After the majority of 2020, so far, has been spent in quarantine and statewide shutdowns, Texans should prepare themselves for a difficult rest of the year.
Experts say that the long-term economic outlook for Texas includes a staggeringly “long and hard” recession for major cities like Houston, and continued impacts on job growth, unemployment, and businesses from the coronavirus’ effects.
A report from the University of Houston’s Bauer College of Business and the Institute for Regional Forecasting estimates that the Houston region could lose 83,200 net jobs by the end of 2020, with more than half of those being related to the recession and the oil bust combined. Already this year, more than 26,000 workers across the state in Texas’ oil and gas industry lost jobs in April.
Another 25,000 jobs lost will come from local businesses being shut down and social distancing measures, the report estimates.
Although the state has begun to see a slight rebound in the price of oil per barrel, experts estimate that oil will likely stay below $40 a barrel until 2022, despite the possibility that economic recovery for the state could come by 2021. The economic impact of the oil and gas industry is particularly intense for cities that heavily rely on it for a majority of its jobs, like Houston and other cities where oilfield workers travel to and work from. As a result, those cities could experience growth and decline in much more rapid and dramatic rises and falls through 2022.
Across Texas, the health care industry is also taking a huge hit in job losses. Baylor Scott & White Health plans to lay off about 1,200 employees this coming week, with other pay cuts and furloughs also planned.
For workers who have been furloughed, their temporary layoff may become permanent as major companies — especially in retail and tourism — start to shut down stores or file for bankruptcy. In April, the Bureau of Labor and Statistics reported that 78 percent of Americans had experienced a temporary instead of permanent layoff. But a paper published by the Becker Friedman Institute at the University of Chicago this week expects 40 percent of the layoffs across the nation to be permanent. Data from FEMA on past disasters also shows that 40 percent of small businesses never reopen.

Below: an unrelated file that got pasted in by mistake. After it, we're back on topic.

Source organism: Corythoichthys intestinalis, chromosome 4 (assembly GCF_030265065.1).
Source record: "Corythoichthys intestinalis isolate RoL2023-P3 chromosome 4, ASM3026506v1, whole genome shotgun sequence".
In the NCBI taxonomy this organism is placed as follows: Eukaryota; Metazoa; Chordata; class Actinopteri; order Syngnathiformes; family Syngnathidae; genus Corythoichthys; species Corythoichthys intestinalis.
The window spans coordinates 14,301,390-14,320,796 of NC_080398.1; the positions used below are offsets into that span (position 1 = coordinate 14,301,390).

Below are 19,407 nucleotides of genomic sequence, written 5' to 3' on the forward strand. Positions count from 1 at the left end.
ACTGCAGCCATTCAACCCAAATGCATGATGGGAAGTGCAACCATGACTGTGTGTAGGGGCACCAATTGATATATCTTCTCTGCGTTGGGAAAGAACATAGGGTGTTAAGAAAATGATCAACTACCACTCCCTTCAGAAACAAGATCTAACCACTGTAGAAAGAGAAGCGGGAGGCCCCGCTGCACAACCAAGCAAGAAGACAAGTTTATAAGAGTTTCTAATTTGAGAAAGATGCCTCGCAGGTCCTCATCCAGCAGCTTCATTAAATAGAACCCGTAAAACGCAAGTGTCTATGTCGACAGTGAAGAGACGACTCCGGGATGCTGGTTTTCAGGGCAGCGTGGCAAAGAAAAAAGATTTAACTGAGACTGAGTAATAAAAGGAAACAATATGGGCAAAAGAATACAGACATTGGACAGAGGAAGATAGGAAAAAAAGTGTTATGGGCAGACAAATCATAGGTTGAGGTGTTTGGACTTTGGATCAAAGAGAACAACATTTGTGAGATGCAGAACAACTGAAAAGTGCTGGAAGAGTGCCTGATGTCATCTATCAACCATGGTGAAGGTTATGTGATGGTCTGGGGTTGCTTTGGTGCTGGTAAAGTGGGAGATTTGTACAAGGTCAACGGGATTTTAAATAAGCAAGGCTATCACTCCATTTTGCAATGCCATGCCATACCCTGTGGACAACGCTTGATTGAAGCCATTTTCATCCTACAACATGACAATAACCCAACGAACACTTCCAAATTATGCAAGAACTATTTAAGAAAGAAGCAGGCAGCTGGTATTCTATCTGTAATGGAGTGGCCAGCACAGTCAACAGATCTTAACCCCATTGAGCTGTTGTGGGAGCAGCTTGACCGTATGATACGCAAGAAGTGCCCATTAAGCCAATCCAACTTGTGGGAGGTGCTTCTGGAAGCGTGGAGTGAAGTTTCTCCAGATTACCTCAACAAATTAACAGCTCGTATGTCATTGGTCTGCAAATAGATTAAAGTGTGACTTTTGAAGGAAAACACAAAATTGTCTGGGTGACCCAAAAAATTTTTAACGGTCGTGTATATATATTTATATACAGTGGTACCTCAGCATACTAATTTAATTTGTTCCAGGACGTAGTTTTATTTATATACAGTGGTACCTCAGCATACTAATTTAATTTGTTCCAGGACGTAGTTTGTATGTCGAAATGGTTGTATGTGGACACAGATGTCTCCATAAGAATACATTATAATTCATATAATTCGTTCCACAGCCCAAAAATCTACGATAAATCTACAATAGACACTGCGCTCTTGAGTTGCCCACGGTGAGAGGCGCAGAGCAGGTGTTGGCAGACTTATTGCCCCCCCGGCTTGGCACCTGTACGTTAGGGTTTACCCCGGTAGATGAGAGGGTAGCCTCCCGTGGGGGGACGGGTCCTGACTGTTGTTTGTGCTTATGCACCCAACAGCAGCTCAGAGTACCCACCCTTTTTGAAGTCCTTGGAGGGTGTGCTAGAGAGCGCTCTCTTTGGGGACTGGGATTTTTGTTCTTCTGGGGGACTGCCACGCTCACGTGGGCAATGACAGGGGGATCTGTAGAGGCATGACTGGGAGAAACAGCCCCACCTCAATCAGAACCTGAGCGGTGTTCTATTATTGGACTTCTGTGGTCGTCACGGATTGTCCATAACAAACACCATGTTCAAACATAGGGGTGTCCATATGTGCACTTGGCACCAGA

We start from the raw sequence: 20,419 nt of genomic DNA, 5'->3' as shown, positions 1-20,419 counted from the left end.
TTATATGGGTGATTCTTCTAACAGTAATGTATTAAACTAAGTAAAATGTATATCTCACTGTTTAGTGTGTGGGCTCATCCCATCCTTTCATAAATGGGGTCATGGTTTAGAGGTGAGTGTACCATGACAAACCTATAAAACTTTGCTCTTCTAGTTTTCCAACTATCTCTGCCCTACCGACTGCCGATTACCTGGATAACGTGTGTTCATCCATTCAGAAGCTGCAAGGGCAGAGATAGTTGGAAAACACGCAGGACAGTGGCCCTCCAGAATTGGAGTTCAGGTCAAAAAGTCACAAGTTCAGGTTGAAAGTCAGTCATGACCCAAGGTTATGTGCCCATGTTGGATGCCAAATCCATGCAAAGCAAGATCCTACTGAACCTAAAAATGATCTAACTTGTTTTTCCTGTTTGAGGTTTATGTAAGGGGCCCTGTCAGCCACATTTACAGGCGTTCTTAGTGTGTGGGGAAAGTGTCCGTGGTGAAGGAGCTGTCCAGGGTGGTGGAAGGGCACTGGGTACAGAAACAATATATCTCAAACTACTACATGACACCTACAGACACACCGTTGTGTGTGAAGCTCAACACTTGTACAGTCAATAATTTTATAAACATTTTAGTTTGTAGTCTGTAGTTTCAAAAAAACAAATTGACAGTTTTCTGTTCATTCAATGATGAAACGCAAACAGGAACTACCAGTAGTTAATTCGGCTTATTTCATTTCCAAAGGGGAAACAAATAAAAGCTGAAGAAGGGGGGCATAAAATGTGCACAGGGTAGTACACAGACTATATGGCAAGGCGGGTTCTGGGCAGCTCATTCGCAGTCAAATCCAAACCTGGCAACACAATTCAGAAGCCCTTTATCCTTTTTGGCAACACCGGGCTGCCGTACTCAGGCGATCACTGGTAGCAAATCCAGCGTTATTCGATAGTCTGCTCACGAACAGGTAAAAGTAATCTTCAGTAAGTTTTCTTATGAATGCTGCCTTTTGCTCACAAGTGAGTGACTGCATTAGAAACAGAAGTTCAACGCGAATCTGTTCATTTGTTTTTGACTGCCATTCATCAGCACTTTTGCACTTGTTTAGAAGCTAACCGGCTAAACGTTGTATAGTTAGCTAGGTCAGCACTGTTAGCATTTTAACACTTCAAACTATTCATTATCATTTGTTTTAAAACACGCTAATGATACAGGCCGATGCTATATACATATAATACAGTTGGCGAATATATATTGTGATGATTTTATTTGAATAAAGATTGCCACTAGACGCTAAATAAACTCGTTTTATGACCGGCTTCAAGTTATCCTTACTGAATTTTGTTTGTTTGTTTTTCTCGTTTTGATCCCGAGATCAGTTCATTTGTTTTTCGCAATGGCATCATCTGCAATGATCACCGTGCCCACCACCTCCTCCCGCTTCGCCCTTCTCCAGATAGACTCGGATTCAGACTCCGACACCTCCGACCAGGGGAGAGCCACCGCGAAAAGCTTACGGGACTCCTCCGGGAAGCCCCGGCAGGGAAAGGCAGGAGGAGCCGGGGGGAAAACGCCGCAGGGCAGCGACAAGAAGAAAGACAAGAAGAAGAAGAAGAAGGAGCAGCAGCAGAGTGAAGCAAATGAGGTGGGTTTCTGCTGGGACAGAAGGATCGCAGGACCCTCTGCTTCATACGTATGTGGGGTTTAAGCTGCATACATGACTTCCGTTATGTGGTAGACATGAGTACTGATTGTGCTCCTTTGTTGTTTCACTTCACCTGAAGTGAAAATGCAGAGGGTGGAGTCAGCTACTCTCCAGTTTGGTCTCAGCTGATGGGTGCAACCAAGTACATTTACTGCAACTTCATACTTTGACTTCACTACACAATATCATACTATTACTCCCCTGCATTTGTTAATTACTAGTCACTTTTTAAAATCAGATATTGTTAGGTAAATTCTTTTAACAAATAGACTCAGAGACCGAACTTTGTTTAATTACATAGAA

Experts at the Becker Friedman Institute warn that the question of whether jobs lost — either through furlough or layoff — will come back is a complicated one.
The paper estimates some 13 million jobs across the U.S. have already been lost for good.
In Texas, 2.2 million people have filed for unemployment relief, spiking the state’s unemployment level to 12.8 percent, a record high.
“I think that’s a key message to understand the outlook for the economy, and for the policy responses to the pandemic,” said Steven Davis, a professor of economics at the University of Chicago Booth School of Business and one of the paper’s co-authors, in a Marketplace report. “Policies to date have been predicated mostly on the presumption that all the jobs, or most of them, would come back. Many of them will … but there will be millions and millions of jobs that are lost and won’t come back. So we need to face up to that fact.”
The forecast for Texas’s economy for the rest of the year seems to be complexly intertwined with what’s still unknown about the virus.
Bill Gilmer, an economist and director of the Institute for Regional Forecasting at the University of Houston’s Bauer College of Business, told the Houston Chronicle that the long-term damage to the Texas economy will likely not come from the temporary closures, but rather the loss of productivity, sick workers, disrupted supply chains and the lack of confidence Texans may have about going out to businesses even after they reopen.
Beyond that, he said, there are still lingering political and ethical questions, and uncertainty about if there will be another wave of cases, when a vaccine could come, and what the true rates of infection are.
“How much illness and how much death should be allowed?” Gilmer told the Chronicle. “The current tug-of-war between stay at home orders and the economy is a political question, and it’s a difficult question.”